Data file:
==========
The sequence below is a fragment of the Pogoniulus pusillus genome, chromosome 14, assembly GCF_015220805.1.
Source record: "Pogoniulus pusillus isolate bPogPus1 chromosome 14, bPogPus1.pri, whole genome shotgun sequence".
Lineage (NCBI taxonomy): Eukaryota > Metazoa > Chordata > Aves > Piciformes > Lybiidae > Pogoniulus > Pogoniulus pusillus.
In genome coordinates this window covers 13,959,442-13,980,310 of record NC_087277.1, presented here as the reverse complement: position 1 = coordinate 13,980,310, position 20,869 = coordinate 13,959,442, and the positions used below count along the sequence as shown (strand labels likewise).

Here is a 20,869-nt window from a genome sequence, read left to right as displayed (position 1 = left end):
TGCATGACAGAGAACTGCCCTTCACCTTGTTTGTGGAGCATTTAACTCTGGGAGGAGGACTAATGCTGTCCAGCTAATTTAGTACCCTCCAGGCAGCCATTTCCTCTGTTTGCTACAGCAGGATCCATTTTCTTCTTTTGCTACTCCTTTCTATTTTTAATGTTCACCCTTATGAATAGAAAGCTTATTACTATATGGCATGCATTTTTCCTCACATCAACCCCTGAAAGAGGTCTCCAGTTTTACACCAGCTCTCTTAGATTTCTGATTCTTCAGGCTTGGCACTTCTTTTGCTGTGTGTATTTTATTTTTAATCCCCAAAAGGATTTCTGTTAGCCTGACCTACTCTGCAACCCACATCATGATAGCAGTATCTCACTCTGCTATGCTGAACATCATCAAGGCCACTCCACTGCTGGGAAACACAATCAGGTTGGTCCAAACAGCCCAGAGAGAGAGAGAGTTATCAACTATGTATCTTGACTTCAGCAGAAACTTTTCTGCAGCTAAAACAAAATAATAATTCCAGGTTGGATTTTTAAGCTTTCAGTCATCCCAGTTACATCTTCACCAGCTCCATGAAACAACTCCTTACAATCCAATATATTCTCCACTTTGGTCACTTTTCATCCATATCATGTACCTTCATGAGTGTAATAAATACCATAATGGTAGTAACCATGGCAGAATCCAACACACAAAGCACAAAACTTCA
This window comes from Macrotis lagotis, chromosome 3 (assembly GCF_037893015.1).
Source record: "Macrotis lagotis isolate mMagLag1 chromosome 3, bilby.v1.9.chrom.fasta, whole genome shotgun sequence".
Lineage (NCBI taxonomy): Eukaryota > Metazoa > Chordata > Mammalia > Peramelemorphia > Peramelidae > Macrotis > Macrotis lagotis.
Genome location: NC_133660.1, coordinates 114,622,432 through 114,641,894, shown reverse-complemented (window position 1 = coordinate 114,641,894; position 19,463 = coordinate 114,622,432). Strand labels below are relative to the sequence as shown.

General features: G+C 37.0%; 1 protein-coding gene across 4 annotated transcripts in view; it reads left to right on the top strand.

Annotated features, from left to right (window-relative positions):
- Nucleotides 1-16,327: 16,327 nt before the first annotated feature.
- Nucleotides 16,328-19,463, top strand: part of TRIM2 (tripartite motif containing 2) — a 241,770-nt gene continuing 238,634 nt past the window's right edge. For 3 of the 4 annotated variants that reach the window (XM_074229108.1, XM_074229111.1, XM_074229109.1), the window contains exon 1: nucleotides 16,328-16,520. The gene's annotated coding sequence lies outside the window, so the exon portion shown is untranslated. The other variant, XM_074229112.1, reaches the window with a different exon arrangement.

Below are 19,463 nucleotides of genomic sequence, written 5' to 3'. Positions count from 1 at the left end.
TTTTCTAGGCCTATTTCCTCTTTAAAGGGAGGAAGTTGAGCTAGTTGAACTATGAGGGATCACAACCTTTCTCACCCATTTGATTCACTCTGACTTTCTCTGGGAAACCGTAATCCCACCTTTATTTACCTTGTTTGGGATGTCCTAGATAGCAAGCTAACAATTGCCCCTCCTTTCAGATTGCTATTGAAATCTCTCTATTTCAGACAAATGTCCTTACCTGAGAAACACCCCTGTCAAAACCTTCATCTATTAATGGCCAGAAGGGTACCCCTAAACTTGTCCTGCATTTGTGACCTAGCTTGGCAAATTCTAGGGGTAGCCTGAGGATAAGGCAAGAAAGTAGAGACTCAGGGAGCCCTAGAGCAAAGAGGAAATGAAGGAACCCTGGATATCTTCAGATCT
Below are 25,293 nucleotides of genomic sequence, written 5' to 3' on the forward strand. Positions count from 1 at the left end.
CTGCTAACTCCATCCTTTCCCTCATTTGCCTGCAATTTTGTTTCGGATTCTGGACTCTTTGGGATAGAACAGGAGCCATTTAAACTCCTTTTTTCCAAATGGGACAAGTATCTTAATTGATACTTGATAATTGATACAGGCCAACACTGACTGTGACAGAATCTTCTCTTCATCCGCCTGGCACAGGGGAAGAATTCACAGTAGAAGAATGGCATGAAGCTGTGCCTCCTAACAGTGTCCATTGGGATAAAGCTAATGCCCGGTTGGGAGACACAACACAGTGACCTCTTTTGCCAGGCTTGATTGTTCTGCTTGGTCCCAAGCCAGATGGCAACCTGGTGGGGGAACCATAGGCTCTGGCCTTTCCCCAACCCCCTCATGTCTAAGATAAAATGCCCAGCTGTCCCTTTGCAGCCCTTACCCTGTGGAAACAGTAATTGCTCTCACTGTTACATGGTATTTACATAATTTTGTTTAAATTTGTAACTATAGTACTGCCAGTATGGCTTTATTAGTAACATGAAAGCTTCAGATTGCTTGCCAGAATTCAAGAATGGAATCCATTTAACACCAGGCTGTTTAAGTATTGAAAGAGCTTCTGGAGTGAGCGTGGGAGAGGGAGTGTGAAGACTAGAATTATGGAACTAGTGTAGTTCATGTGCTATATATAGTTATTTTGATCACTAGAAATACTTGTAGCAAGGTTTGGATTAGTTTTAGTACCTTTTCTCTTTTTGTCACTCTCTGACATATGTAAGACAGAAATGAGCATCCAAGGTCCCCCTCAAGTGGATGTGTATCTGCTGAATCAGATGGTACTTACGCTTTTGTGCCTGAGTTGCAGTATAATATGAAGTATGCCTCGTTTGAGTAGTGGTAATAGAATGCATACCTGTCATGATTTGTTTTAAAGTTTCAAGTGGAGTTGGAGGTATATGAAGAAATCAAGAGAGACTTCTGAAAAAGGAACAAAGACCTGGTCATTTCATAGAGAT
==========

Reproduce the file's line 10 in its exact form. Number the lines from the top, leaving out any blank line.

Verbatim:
Genome location: NC_133660.1, coordinates 114,622,432 through 114,641,894, shown reverse-complemented (window position 1 = coordinate 114,641,894; position 19,463 = coordinate 114,622,432). Strand labels below are relative to the sequence as shown.